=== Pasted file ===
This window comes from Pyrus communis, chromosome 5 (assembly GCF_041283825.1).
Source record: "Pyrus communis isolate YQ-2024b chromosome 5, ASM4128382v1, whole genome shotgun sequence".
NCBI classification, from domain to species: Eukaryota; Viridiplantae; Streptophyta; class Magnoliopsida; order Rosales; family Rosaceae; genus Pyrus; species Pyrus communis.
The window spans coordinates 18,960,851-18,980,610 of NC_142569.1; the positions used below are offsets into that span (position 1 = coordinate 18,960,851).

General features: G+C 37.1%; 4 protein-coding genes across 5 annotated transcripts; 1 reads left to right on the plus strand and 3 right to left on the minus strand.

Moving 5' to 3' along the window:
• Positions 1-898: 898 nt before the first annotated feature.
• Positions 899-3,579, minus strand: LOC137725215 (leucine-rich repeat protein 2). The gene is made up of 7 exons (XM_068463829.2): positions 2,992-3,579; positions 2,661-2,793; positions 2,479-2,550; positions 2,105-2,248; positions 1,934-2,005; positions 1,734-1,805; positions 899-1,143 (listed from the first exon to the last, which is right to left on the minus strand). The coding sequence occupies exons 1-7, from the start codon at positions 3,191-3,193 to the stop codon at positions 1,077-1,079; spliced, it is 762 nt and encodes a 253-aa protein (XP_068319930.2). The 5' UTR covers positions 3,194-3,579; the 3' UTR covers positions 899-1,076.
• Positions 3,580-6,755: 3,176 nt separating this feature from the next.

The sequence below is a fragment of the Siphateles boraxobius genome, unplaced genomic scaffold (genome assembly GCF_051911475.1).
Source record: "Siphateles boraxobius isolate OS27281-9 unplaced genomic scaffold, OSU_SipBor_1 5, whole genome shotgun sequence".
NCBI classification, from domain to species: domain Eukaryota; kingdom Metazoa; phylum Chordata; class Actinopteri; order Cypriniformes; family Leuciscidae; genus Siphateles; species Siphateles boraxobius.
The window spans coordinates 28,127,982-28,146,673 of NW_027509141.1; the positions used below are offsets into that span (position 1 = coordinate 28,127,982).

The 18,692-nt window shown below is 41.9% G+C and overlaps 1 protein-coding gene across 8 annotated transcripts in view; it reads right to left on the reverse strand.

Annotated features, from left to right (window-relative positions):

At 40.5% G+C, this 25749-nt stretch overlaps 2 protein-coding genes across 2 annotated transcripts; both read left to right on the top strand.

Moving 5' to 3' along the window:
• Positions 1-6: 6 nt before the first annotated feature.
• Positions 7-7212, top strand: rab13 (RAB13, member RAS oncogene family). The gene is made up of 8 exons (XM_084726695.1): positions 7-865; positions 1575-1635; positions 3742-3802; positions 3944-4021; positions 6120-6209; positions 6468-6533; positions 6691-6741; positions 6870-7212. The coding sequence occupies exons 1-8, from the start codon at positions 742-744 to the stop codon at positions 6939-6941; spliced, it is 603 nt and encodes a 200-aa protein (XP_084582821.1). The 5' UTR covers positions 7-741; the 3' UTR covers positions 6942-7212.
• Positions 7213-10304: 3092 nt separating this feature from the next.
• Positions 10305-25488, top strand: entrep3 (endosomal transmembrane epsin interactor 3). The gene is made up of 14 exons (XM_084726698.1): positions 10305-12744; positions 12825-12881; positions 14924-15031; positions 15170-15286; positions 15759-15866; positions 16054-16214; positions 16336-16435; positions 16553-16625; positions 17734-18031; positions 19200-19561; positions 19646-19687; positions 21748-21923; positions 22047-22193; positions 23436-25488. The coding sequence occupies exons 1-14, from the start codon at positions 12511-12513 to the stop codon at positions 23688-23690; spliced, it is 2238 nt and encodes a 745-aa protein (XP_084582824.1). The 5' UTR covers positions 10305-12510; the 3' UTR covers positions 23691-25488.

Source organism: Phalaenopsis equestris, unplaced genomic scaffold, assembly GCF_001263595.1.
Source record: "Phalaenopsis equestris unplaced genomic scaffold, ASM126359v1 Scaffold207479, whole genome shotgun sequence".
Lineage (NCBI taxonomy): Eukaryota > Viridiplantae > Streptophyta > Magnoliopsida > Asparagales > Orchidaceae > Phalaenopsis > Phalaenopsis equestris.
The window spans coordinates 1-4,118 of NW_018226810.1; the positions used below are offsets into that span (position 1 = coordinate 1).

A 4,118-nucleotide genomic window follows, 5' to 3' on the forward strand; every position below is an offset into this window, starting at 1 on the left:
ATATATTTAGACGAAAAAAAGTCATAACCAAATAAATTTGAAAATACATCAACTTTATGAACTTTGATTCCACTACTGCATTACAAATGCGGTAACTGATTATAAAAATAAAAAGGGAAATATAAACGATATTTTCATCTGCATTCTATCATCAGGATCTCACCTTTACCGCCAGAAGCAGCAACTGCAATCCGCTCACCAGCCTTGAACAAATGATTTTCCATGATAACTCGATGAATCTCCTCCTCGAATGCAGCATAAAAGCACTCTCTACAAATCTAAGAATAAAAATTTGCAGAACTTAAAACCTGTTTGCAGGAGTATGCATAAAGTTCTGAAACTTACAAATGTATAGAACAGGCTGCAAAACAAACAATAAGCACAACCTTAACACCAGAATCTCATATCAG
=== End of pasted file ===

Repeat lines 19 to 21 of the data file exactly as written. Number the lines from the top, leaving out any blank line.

• Positions 7-7212, top strand: rab13 (RAB13, member RAS oncogene family). The gene is made up of 8 exons (XM_084726695.1): positions 7-865; positions 1575-1635; positions 3742-3802; positions 3944-4021; positions 6120-6209; positions 6468-6533; positions 6691-6741; positions 6870-7212. The coding sequence occupies exons 1-8, from the start codon at positions 742-744 to the stop codon at positions 6939-6941; spliced, it is 603 nt and encodes a 200-aa protein (XP_084582821.1). The 5' UTR covers positions 7-741; the 3' UTR covers positions 6942-7212.
• Positions 7213-10304: 3092 nt separating this feature from the next.
• Positions 10305-25488, top strand: entrep3 (endosomal transmembrane epsin interactor 3). The gene is made up of 14 exons (XM_084726698.1): positions 10305-12744; positions 12825-12881; positions 14924-15031; positions 15170-15286; positions 15759-15866; positions 16054-16214; positions 16336-16435; positions 16553-16625; positions 17734-18031; positions 19200-19561; positions 19646-19687; positions 21748-21923; positions 22047-22193; positions 23436-25488. The coding sequence occupies exons 1-14, from the start codon at positions 12511-12513 to the stop codon at positions 23688-23690; spliced, it is 2238 nt and encodes a 745-aa protein (XP_084582824.1). The 5' UTR covers positions 10305-12510; the 3' UTR covers positions 23691-25488.